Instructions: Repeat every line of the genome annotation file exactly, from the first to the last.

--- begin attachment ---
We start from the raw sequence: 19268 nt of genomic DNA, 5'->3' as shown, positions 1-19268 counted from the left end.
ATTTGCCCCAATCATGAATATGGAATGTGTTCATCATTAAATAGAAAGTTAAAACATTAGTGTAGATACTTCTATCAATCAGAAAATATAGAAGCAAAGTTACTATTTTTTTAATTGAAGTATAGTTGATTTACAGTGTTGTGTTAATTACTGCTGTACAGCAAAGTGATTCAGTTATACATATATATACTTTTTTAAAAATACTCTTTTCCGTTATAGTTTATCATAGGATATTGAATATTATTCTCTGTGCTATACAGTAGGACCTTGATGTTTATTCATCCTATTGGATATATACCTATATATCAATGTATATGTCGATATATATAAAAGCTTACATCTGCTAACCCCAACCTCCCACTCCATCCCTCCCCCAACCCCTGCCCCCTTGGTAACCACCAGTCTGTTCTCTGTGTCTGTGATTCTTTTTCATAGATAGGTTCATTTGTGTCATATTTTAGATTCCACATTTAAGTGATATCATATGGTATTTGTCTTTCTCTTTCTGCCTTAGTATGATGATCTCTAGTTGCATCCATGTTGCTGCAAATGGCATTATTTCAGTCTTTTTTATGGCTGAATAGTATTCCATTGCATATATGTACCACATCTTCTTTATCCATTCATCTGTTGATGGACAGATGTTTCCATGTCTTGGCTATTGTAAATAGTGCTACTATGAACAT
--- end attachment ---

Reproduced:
We start from the raw sequence: 19268 nt of genomic DNA, 5'->3' as shown, positions 1-19268 counted from the left end.
ATTTGCCCCAATCATGAATATGGAATGTGTTCATCATTAAATAGAAAGTTAAAACATTAGTGTAGATACTTCTATCAATCAGAAAATATAGAAGCAAAGTTACTATTTTTTTAATTGAAGTATAGTTGATTTACAGTGTTGTGTTAATTACTGCTGTACAGCAAAGTGATTCAGTTATACATATATATACTTTTTTAAAAATACTCTTTTCCGTTATAGTTTATCATAGGATATTGAATATTATTCTCTGTGCTATACAGTAGGACCTTGATGTTTATTCATCCTATTGGATATATACCTATATATCAATGTATATGTCGATATATATAAAAGCTTACATCTGCTAACCCCAACCTCCCACTCCATCCCTCCCCCAACCCCTGCCCCCTTGGTAACCACCAGTCTGTTCTCTGTGTCTGTGATTCTTTTTCATAGATAGGTTCATTTGTGTCATATTTTAGATTCCACATTTAAGTGATATCATATGGTATTTGTCTTTCTCTTTCTGCCTTAGTATGATGATCTCTAGTTGCATCCATGTTGCTGCAAATGGCATTATTTCAGTCTTTTTTATGGCTGAATAGTATTCCATTGCATATATGTACCACATCTTCTTTATCCATTCATCTGTTGATGGACAGATGTTTCCATGTCTTGGCTATTGTAAATAGTGCTACTATGAACAT